• ... anecdotes suggest that they are no worse than EDS / Accenture / and others who work in the same space.

          And here is a lesson in how to damn with faint praise.

  • by BBCWatcher ( 900486 ) on Tuesday September 27, 2011 @06:42AM (#37524726)

    One part of the article: "John Melchi, a senior associate director at NCSA, said last week that there is a variety of vendors available, which he compared to a choice of car dealers." Then another part: "Though she declined to answer technical questions, the FOIA documents mention clock speed as an issue."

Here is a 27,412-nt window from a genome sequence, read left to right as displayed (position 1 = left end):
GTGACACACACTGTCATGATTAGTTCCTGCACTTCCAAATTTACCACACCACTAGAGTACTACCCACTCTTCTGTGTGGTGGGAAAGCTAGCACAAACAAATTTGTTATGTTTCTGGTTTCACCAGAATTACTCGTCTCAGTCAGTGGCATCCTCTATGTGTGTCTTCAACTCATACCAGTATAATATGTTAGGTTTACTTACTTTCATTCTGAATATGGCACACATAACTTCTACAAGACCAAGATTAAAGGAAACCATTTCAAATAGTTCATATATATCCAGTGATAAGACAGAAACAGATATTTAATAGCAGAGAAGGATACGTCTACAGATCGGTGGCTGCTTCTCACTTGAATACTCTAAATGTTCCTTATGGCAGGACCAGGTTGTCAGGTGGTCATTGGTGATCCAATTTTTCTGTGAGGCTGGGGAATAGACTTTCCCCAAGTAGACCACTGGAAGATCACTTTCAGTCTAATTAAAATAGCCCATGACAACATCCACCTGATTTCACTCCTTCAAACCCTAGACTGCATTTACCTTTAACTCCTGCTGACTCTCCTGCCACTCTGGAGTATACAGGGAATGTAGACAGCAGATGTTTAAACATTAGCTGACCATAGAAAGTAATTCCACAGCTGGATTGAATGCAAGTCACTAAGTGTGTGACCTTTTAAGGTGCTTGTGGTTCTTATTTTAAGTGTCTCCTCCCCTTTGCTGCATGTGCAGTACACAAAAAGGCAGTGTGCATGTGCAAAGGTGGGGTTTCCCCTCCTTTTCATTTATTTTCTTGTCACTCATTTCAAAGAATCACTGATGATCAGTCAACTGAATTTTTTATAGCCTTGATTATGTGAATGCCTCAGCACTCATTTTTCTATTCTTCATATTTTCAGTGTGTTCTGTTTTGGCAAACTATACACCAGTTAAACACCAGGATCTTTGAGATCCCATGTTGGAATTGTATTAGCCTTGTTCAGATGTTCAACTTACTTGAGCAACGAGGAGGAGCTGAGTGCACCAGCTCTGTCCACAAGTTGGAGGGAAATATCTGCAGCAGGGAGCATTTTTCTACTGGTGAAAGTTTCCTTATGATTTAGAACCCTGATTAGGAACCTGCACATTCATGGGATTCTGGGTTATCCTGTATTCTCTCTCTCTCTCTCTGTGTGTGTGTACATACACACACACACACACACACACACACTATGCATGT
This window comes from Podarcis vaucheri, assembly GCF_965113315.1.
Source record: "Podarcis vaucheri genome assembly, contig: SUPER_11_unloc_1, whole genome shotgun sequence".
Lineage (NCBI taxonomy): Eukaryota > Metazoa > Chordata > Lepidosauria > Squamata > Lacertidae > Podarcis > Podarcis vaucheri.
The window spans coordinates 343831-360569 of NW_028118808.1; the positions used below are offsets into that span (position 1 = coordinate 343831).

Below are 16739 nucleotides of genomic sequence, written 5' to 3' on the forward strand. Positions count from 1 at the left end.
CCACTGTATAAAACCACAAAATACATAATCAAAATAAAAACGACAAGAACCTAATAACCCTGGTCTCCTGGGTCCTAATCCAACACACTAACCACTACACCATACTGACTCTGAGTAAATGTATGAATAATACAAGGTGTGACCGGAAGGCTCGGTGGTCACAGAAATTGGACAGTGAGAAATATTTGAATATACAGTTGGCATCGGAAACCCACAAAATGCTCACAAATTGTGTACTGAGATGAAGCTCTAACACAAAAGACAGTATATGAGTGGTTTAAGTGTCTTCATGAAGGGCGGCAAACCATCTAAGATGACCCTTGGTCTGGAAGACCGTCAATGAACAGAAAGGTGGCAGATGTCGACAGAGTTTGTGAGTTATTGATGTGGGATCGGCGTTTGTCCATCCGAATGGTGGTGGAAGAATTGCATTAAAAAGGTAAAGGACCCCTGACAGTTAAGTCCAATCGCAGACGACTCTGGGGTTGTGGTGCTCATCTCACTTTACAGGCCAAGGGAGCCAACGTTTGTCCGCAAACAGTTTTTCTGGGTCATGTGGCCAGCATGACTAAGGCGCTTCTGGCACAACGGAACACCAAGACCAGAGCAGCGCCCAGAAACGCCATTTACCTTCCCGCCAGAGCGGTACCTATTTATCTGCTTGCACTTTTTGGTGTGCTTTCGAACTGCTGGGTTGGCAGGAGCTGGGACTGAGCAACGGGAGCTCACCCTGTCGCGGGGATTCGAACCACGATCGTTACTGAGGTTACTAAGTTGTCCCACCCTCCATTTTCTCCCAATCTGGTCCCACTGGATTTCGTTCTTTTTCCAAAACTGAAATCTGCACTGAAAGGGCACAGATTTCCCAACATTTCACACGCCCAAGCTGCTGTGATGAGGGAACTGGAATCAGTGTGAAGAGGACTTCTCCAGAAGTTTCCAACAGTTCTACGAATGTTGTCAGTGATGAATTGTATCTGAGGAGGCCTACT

OK, supercomputer vendorscar dealers, raise your hands: how many of you have 4+ GHz CPUs to sell? Standard, commercially available POWER7 cores run up to 4.25 GHz. That's the second highest clock speed CPU in the world, and by a considerable margin. (The highest in the world? this one [], at 5.2 GHz.)

    Could it be that academics demanded their idea of perfection and were unsatisfied with mere best available reality? That's never happened before.

    • It may be that other vendors appear to be able to do the project for less money per TFLOP. If (example with made up numbers) an SC based on the POWER7 cores has 100,000 cores and they cost $1000 per core, but another Intel-based SC with 200,000 cores can do the same work and costs $400 per core with the same operating cost, then the latter machine is cheaper for the performance required - which is the figure of merit.